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Can I File for Bankruptcy More Than Once?

Schwartz, Hanna, Olsen, & Taus, P.C. June 1, 2023

Form for Filing Bankruptcy with PenFiling for bankruptcy can be a challenging and difficult process. However, in some situations, it’s a debtor’s only viable option. In this article, we will delve into the fundamentals of filing for bankruptcy multiple times. If you've ever found yourself pondering the question, "What is the waiting period between bankruptcies?" then keep reading.  

Whether you're considering Chapter 7 or Chapter 13 bankruptcy, we'll provide you with essential insights and guidelines. Additionally, we'll discuss the pivotal moments when seeking the advice of a knowledgeable bankruptcy attorney becomes essential. 

When you’re ready to speak with a lawyer, contact our team at Schwartz, Hanna, Olsen, & Tause, P.C. We’re proud to serve people throughout Middlesex County, New Jersey, and the surrounding communities. 

Filing for Bankruptcy More than Once: Is It Possible? 

If you’re considering filing for bankruptcy for a second time, either personally or for a business, you’ll be glad to hear that filing for bankruptcy more than once is legal under federal law. However, you should know that your options may be limited depending on what chapter you filed for previously, along with how long ago you last filed. 

Refiling Under the Same Chapter 

Filing multiple bankruptcies under the same chapter is typically fine, provided the debtor isn’t being “abusive” by the courts. Put simply, the courts aim to prevent debtors from exploiting the bankruptcy system. If they suspect a debtor is filing for bankruptcy with the intention of evading their creditors, the courts likely won’t grant them protection. One common example of such behavior is utilizing bankruptcy to avoid a foreclosure proceeding. 

Refiling Under a Different Chapter 

Generally, filing under different bankruptcy chapters is completely legal for a debtor. However, there’s one situation that many courts typically frown upon. This is known as a “Chapter 20 Bankruptcy.”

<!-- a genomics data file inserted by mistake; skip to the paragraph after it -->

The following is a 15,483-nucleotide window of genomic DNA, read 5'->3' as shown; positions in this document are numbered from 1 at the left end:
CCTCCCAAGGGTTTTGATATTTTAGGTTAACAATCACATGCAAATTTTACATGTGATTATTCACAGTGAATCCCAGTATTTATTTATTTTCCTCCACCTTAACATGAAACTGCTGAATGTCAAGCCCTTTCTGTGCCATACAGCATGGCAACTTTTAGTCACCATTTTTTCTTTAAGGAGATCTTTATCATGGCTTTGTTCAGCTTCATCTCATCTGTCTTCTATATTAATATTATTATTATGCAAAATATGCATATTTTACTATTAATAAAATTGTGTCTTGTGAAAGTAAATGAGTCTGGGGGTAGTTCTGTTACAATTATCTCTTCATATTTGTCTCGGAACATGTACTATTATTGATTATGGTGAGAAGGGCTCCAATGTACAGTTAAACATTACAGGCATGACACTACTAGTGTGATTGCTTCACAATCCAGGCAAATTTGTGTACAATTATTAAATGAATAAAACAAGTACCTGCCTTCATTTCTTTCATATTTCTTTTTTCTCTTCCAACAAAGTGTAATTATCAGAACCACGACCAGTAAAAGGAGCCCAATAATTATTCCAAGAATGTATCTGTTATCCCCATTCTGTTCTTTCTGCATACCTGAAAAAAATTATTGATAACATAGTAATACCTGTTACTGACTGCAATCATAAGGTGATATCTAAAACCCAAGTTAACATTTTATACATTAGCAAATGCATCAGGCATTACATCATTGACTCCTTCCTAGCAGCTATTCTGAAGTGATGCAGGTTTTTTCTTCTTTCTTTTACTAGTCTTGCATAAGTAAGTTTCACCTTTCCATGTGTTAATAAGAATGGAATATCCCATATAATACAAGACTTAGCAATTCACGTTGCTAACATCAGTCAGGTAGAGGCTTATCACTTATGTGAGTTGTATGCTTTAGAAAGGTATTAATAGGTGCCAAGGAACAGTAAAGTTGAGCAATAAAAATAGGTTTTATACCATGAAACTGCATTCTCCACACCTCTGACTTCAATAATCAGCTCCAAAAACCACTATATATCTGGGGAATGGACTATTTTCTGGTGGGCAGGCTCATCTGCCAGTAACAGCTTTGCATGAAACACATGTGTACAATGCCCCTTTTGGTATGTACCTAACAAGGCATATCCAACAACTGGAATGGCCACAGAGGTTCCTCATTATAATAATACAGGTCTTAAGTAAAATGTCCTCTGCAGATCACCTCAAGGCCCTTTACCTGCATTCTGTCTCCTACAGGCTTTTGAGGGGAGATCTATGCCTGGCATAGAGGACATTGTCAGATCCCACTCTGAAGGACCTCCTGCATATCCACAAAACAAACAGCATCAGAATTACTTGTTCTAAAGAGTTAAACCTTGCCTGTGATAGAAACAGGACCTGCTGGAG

It's possible you haven’t come across this term before. That’s because "Chapter 20 Bankruptcy" is not an officially recognized concept or process under the United States Bankruptcy Code. It is a colloquial term used to describe a strategy where a debtor files for Chapter 7 bankruptcy and then files for Chapter 13 bankruptcy to establish a repayment plan for their remaining non-dischargeable debt. 

While this may be a feasible strategy for some cases, it’s often considered unlawful. No matter what, it’s essential to consult a qualified bankruptcy attorney who can provide accurate and up-to-date information based on your individual situation and local laws. 

How Long Do You Need to Wait Between Bankruptcies? 

The number of times an entity can file for bankruptcy is subject to certain limitations. These limitations are influenced by various factors. Here are some key points to consider: 

Judge’s Order 

In certain cases, a judge may impose restrictions on the number of times a debtor can file for bankruptcy. This is particularly true when a debtor attempts to exploit the system or deceive their creditors. 

Discharge Limitations 

When a court grants bankruptcy protection to a debtor, it also sets specific guidelines for when the debtor can discharge additional debts in the future. This means that while you can file for bankruptcy as frequently as needed, the court will only grant a discharge once a certain amount of time has passed. Here is a general overview of the limitations: 

  • Filing for Chapter 13 after filing for Chapter 7: Four years 

  • Filing for Chapter 7 after filing for Chapter 7: Eight years 

  • Filing for Chapter 7 after filing for Chapter 13: Six years. 

  • Filing for Chapter 13 after filing for Chapter 13: Two years, but this is typically granted under exceptional circumstances. 

Please note that these limitations may vary depending on the contexts of each case and jurisdiction. It is always recommended to consult with a bankruptcy attorney to obtain accurate information tailored to your individual situation. 

If you have any questions or concerns regarding your specific situation, a bankruptcy attorney is your best resource. 

Understand Your Bankruptcy Rights  

Debt can be devastating, but it doesn’t have to be. If you’re looking for a fresh start, we can help. If you’re located in the New Jersey areas of Somerset, Morris, Passaic, Essex, and Bergen Counties, or anywhere else in the state, contact us at Schwartz, Hanna, Olsen, & Taus, PC. Our team can help you understand your bankruptcy options and seek a brighter financial future.